# How is Laplace Smoothing used in this example of Binary classification in Naive Bayes

I am following CS229 course by Andrew Ng. On this lecture note it talks about using Laplace smoothing to bypass situations of 0-probabilities. What does not make sense is the immediate jump to the following line. I cannot understand how this derivation is made. Can anyone show me the full derivation of how the factor of 2 comes into play? intuitively I feel that 2 is because it is a binary classifier, but a more mathematical reasoning is appreciated.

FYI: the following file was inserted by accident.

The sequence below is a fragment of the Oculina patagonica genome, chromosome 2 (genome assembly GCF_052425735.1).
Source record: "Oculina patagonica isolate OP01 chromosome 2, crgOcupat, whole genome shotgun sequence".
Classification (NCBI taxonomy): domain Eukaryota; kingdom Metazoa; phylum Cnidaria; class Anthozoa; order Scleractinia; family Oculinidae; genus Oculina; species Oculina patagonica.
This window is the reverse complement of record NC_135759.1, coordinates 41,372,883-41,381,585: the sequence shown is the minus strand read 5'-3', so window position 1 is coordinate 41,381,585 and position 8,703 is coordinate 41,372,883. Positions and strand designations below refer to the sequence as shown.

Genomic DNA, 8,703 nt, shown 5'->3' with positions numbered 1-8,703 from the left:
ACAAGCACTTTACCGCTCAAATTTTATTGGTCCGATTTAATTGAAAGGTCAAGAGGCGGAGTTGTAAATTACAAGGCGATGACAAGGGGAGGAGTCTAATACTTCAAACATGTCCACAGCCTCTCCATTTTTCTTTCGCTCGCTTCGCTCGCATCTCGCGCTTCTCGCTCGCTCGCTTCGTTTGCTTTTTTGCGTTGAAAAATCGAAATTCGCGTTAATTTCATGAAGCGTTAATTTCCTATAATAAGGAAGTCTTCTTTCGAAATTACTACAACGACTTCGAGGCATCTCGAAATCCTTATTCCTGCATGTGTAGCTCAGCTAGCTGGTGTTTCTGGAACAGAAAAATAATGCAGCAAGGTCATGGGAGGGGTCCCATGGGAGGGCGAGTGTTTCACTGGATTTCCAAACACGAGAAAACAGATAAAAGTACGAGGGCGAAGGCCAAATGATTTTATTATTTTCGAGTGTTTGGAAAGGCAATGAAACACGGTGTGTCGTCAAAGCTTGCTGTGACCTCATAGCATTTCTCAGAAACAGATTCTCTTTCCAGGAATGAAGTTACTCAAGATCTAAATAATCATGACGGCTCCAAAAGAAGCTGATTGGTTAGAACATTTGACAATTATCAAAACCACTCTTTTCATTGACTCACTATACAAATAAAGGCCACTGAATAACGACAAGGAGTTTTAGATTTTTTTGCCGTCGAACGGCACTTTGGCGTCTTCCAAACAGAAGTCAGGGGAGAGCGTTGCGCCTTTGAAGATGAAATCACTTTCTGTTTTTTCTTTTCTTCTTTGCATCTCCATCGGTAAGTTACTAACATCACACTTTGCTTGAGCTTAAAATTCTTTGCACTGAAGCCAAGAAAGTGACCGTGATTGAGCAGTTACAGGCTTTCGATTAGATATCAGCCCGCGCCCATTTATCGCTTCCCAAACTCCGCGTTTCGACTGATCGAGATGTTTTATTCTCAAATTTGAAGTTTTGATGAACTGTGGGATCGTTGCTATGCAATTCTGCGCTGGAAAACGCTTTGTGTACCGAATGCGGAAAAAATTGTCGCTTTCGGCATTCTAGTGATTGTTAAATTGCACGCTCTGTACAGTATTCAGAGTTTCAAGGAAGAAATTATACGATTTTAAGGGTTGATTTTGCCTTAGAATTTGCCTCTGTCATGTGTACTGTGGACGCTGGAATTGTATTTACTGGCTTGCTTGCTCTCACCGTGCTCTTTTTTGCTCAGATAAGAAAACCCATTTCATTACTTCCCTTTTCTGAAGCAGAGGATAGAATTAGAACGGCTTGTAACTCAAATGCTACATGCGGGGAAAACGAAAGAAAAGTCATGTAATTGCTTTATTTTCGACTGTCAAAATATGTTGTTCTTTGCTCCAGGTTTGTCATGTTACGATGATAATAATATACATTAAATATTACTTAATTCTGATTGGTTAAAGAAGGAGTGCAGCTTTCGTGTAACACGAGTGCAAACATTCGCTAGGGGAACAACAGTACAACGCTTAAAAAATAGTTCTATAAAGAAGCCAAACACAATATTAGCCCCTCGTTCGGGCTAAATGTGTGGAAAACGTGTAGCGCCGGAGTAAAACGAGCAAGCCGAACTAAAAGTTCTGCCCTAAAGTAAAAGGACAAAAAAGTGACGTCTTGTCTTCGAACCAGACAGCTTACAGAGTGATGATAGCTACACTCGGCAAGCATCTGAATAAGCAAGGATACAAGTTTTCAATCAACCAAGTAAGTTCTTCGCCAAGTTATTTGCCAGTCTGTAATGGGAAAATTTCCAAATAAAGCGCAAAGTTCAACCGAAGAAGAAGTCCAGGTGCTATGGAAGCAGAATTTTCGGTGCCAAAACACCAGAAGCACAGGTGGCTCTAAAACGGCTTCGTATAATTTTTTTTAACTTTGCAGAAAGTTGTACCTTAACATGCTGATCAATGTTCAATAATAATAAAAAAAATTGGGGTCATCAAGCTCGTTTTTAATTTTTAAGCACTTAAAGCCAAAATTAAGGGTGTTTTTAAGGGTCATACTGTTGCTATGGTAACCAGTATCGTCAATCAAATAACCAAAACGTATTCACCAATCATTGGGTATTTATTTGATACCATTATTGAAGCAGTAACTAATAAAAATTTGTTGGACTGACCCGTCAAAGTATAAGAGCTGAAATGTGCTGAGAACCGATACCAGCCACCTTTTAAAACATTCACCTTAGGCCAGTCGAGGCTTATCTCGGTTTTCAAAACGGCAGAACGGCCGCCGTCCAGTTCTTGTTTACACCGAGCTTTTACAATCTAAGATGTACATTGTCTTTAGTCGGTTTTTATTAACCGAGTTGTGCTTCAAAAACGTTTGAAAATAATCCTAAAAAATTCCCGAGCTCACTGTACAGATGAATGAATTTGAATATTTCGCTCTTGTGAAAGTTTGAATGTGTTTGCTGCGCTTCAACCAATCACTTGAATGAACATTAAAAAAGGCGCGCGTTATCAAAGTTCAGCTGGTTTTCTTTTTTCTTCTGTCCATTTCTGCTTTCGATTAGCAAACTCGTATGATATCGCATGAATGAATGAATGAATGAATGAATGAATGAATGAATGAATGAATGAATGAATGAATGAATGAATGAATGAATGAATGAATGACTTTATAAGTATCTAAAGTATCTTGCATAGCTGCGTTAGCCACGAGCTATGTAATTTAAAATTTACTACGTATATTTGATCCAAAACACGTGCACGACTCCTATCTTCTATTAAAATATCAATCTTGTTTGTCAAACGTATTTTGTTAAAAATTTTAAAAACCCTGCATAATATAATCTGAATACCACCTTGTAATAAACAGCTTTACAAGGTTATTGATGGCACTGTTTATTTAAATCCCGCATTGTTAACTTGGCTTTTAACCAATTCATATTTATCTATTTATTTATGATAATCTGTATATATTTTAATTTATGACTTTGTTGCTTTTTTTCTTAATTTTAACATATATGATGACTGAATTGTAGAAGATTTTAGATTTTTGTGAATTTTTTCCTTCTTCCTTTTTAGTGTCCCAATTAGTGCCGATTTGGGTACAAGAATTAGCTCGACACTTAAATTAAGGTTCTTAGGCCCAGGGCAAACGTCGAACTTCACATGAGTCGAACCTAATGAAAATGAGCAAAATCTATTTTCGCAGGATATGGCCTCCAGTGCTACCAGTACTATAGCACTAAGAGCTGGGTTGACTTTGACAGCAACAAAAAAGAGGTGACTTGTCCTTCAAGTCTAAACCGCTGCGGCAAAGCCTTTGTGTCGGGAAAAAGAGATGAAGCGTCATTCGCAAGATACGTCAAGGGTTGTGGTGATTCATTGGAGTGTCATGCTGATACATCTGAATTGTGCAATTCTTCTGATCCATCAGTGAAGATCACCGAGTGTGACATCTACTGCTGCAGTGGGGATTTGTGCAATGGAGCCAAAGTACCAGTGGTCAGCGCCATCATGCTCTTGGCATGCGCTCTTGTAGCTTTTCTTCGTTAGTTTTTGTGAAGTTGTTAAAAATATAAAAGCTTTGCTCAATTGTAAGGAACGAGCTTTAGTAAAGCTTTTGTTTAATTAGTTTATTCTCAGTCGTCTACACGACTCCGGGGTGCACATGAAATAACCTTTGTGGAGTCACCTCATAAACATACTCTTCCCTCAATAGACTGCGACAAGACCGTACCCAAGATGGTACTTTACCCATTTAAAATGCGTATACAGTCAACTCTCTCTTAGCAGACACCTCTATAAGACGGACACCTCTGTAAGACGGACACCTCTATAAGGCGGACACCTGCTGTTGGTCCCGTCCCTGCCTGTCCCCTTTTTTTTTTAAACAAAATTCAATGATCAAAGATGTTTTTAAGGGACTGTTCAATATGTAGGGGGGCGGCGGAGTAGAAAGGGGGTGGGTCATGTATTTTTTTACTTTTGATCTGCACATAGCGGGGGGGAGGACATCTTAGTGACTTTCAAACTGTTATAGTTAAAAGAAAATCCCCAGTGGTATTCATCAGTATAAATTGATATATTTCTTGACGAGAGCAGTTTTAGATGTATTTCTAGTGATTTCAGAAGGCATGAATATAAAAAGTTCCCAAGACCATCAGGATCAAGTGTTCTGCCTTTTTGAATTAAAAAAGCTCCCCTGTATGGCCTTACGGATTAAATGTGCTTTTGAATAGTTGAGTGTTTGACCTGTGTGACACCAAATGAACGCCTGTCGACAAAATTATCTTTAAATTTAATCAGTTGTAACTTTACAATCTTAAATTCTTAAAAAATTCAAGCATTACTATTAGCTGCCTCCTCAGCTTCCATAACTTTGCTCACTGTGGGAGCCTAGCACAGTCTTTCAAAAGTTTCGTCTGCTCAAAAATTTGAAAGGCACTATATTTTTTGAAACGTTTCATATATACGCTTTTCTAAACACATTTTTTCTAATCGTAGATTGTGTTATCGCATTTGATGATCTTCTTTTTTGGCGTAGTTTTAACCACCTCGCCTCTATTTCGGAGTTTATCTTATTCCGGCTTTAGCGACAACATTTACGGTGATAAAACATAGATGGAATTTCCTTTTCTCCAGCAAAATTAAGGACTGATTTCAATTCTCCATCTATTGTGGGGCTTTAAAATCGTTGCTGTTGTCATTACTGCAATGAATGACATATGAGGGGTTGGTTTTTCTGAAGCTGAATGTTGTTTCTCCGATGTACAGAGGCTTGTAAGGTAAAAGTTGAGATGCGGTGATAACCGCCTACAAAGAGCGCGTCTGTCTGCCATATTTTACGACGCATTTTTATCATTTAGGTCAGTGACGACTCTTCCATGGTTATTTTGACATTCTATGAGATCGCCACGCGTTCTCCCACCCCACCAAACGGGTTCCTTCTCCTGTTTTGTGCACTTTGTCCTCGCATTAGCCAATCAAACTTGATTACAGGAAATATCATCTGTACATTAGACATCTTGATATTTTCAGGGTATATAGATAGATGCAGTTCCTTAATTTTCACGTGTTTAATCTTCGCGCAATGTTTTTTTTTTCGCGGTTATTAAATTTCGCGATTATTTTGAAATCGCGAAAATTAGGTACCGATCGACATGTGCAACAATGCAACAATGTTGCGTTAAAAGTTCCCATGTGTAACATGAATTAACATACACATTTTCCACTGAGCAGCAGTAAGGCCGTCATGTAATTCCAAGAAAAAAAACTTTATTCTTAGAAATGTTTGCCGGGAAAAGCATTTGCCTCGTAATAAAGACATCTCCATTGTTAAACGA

## 1 Answer

To avoid $$\frac{0}{0}$$ situation, we add one to each observed events, this is also called psuedo-counting . Since you increase the count of all possible events by 1, you have to increase the total number of trials by the number of possible events.

In binary Naive Bayes, since we increase each event(item being from 0 or 1 ) by 1 you have to change denominator to $$N + 1 \times 2$$.

In general, we denote $$\alpha > 0$$ as smoothing(psuedocounting) factor. THen your smoothed probability becomes, $$\begin{equation} Pr_{smoothed}(y=i | x) = \frac{1_{y=i} + \alpha}{ N + \alpha \times d} \end{equation}$$ where $$d$$ is number of possible outcomes, and $$i$$ is a possible outcome out of $$d$$ outcomes. Hope this helps